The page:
I can just imagine the howls that came from Pontiac dealers when GM announced that after 1981 it would stop making the large B-body Bonneville, and affix the Bonneville nameplate to a mid-size car. It took Pontiac just one model year to decide they’d made a bad move and to bring back the B. They turned to Canada for a fast fix, bringing that market’s Chevy-based Parisienne down south.
Were it not for the Pontiac-spear midgrille, you’d be forgiven for calling this a Caprice as it approached you. But only that Pontiac pimped out their “Caprice” with fender skirts and wire wheels. I wasn’t even remotely surprised to find this one in showroom shape. The high-pimp Parisiennes were well beloved and well maintained; I can only assume that lesser-trimmed Parisiennes were more readily thrashed and discarded. I haven’t seen a base Parisienne in I don’t know how long.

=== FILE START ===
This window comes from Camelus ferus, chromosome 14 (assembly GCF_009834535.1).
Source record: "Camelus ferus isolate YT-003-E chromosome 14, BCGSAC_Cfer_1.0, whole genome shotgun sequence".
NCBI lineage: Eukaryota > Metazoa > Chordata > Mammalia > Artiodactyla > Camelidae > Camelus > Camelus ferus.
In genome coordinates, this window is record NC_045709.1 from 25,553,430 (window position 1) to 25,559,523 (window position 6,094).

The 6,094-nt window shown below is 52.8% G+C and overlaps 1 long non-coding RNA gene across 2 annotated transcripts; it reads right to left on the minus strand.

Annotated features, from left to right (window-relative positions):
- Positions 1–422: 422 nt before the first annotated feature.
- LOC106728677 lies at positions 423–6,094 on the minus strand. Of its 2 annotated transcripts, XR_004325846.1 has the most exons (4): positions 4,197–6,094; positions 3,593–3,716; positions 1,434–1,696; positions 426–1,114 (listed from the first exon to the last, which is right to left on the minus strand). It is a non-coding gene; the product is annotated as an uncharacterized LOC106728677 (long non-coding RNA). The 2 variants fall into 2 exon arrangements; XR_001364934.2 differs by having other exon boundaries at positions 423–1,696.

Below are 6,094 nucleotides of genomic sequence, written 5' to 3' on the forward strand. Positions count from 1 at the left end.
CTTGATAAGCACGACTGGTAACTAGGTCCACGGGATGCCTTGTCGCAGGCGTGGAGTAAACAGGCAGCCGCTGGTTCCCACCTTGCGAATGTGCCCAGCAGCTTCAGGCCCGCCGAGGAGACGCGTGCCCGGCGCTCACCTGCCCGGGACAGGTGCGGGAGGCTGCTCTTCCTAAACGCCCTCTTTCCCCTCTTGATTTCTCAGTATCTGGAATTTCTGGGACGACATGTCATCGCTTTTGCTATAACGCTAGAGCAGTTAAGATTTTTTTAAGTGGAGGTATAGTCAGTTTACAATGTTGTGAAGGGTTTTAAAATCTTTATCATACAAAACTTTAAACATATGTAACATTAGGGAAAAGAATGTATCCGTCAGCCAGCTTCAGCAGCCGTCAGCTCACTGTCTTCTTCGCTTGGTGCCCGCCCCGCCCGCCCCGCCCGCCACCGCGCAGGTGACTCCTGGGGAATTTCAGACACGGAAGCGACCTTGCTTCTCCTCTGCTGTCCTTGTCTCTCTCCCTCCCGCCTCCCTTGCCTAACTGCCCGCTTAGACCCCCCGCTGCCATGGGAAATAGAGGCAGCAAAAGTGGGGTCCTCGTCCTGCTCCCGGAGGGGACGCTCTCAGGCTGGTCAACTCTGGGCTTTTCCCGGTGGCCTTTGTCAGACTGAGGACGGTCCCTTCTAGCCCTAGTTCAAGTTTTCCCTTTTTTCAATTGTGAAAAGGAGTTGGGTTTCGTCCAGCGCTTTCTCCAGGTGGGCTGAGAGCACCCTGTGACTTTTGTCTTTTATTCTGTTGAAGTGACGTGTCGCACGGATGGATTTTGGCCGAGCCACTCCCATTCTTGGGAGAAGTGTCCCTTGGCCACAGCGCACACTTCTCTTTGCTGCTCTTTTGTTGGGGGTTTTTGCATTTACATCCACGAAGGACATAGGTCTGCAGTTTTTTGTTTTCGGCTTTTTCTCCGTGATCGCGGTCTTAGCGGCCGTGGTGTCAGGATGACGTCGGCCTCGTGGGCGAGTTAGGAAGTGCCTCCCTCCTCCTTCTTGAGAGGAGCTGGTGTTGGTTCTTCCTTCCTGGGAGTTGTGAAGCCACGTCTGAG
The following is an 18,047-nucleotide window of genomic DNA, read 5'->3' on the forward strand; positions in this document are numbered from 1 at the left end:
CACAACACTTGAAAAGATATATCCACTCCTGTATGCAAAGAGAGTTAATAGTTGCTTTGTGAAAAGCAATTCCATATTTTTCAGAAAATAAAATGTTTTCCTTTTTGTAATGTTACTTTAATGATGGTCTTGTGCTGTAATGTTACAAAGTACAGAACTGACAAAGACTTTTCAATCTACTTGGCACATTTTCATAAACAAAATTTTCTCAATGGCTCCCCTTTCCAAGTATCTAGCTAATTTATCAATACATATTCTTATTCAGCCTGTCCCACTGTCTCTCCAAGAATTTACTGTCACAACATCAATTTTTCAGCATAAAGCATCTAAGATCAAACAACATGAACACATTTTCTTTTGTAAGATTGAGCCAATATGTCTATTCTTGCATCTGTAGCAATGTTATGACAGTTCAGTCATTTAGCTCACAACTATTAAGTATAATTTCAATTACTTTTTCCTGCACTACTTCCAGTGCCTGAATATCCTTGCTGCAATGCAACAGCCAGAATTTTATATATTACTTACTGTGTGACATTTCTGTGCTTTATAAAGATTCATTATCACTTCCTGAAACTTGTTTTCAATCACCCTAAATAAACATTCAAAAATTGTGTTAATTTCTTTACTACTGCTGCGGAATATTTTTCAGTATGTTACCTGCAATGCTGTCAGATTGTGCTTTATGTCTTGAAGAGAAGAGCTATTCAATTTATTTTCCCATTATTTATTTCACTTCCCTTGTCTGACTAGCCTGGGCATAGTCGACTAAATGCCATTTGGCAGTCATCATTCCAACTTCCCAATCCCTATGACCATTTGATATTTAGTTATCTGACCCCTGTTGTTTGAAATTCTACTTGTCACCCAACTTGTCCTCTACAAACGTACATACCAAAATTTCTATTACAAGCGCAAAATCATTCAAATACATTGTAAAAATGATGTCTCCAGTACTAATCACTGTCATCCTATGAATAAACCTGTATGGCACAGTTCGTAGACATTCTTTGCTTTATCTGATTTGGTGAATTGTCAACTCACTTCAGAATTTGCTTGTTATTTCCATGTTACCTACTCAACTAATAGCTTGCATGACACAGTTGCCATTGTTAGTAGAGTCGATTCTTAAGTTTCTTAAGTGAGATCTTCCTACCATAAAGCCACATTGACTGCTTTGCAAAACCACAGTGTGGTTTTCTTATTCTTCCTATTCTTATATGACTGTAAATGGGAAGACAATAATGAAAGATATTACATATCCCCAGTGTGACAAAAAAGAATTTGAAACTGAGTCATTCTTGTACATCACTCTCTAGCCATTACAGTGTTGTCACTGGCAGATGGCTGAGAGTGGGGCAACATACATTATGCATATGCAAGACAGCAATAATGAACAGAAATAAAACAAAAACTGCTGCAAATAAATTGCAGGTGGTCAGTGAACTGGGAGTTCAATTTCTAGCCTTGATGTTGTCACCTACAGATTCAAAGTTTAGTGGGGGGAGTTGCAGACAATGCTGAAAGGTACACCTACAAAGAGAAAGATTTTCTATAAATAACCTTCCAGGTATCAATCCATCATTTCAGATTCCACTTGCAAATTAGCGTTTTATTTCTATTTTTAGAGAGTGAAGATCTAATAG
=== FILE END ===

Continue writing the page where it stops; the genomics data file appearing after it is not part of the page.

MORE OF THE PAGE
In ’83 and ‘84, Parisiennes wore a Caprice tail with one-piece tail lights. For ’85, in a stroke of frugal genius, Pontiac dug out the tooling for the B-body Bonneville tail to make their clone car more distinctive. The distinction was short lived; after ’86, the Parisienne was done for.